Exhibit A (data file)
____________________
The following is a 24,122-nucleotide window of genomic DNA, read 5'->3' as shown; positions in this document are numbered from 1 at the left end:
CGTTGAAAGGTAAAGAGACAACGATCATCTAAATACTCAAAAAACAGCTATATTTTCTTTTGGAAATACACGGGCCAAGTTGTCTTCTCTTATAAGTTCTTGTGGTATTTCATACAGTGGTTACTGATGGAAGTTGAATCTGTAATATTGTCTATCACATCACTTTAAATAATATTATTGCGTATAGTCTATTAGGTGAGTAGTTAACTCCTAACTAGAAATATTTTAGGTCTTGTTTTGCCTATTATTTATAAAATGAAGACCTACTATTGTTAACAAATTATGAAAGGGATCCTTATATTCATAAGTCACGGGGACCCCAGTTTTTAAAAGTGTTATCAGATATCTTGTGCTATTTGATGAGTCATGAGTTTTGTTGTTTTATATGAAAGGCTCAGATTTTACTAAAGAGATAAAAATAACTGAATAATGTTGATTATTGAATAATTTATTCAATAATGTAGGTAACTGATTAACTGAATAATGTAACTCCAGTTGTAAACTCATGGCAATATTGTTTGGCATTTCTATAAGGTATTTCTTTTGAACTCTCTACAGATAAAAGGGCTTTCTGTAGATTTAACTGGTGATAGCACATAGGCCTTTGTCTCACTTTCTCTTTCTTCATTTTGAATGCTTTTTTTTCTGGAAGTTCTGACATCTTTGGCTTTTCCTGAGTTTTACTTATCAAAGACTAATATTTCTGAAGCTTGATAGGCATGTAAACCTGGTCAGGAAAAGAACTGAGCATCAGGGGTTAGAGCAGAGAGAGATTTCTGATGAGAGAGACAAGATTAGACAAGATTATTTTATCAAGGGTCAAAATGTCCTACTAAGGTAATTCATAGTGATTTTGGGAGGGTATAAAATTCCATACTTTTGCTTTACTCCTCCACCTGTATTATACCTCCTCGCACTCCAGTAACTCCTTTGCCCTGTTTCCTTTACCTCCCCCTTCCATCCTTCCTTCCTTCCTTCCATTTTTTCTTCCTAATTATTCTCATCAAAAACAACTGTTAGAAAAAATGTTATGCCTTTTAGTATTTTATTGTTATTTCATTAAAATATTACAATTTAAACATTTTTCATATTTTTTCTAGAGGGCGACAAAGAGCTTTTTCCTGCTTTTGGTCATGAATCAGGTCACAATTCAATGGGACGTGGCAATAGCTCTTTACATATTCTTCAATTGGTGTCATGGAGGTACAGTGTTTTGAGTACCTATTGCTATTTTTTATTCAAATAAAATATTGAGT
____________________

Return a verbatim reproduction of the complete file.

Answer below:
The following is a 24,122-nucleotide window of genomic DNA, read 5'->3' as shown; positions in this document are numbered from 1 at the left end:
CGTTGAAAGGTAAAGAGACAACGATCATCTAAATACTCAAAAAACAGCTATATTTTCTTTTGGAAATACACGGGCCAAGTTGTCTTCTCTTATAAGTTCTTGTGGTATTTCATACAGTGGTTACTGATGGAAGTTGAATCTGTAATATTGTCTATCACATCACTTTAAATAATATTATTGCGTATAGTCTATTAGGTGAGTAGTTAACTCCTAACTAGAAATATTTTAGGTCTTGTTTTGCCTATTATTTATAAAATGAAGACCTACTATTGTTAACAAATTATGAAAGGGATCCTTATATTCATAAGTCACGGGGACCCCAGTTTTTAAAAGTGTTATCAGATATCTTGTGCTATTTGATGAGTCATGAGTTTTGTTGTTTTATATGAAAGGCTCAGATTTTACTAAAGAGATAAAAATAACTGAATAATGTTGATTATTGAATAATTTATTCAATAATGTAGGTAACTGATTAACTGAATAATGTAACTCCAGTTGTAAACTCATGGCAATATTGTTTGGCATTTCTATAAGGTATTTCTTTTGAACTCTCTACAGATAAAAGGGCTTTCTGTAGATTTAACTGGTGATAGCACATAGGCCTTTGTCTCACTTTCTCTTTCTTCATTTTGAATGCTTTTTTTTCTGGAAGTTCTGACATCTTTGGCTTTTCCTGAGTTTTACTTATCAAAGACTAATATTTCTGAAGCTTGATAGGCATGTAAACCTGGTCAGGAAAAGAACTGAGCATCAGGGGTTAGAGCAGAGAGAGATTTCTGATGAGAGAGACAAGATTAGACAAGATTATTTTATCAAGGGTCAAAATGTCCTACTAAGGTAATTCATAGTGATTTTGGGAGGGTATAAAATTCCATACTTTTGCTTTACTCCTCCACCTGTATTATACCTCCTCGCACTCCAGTAACTCCTTTGCCCTGTTTCCTTTACCTCCCCCTTCCATCCTTCCTTCCTTCCTTCCATTTTTTCTTCCTAATTATTCTCATCAAAAACAACTGTTAGAAAAAATGTTATGCCTTTTAGTATTTTATTGTTATTTCATTAAAATATTACAATTTAAACATTTTTCATATTTTTTCTAGAGGGCGACAAAGAGCTTTTTCCTGCTTTTGGTCATGAATCAGGTCACAATTCAATGGGACGTGGCAATAGCTCTTTACATATTCTTCAATTGGTGTCATGGAGGTACAGTGTTTTGAGTACCTATTGCTATTTTTTATTCAAATAAAATATTGAGT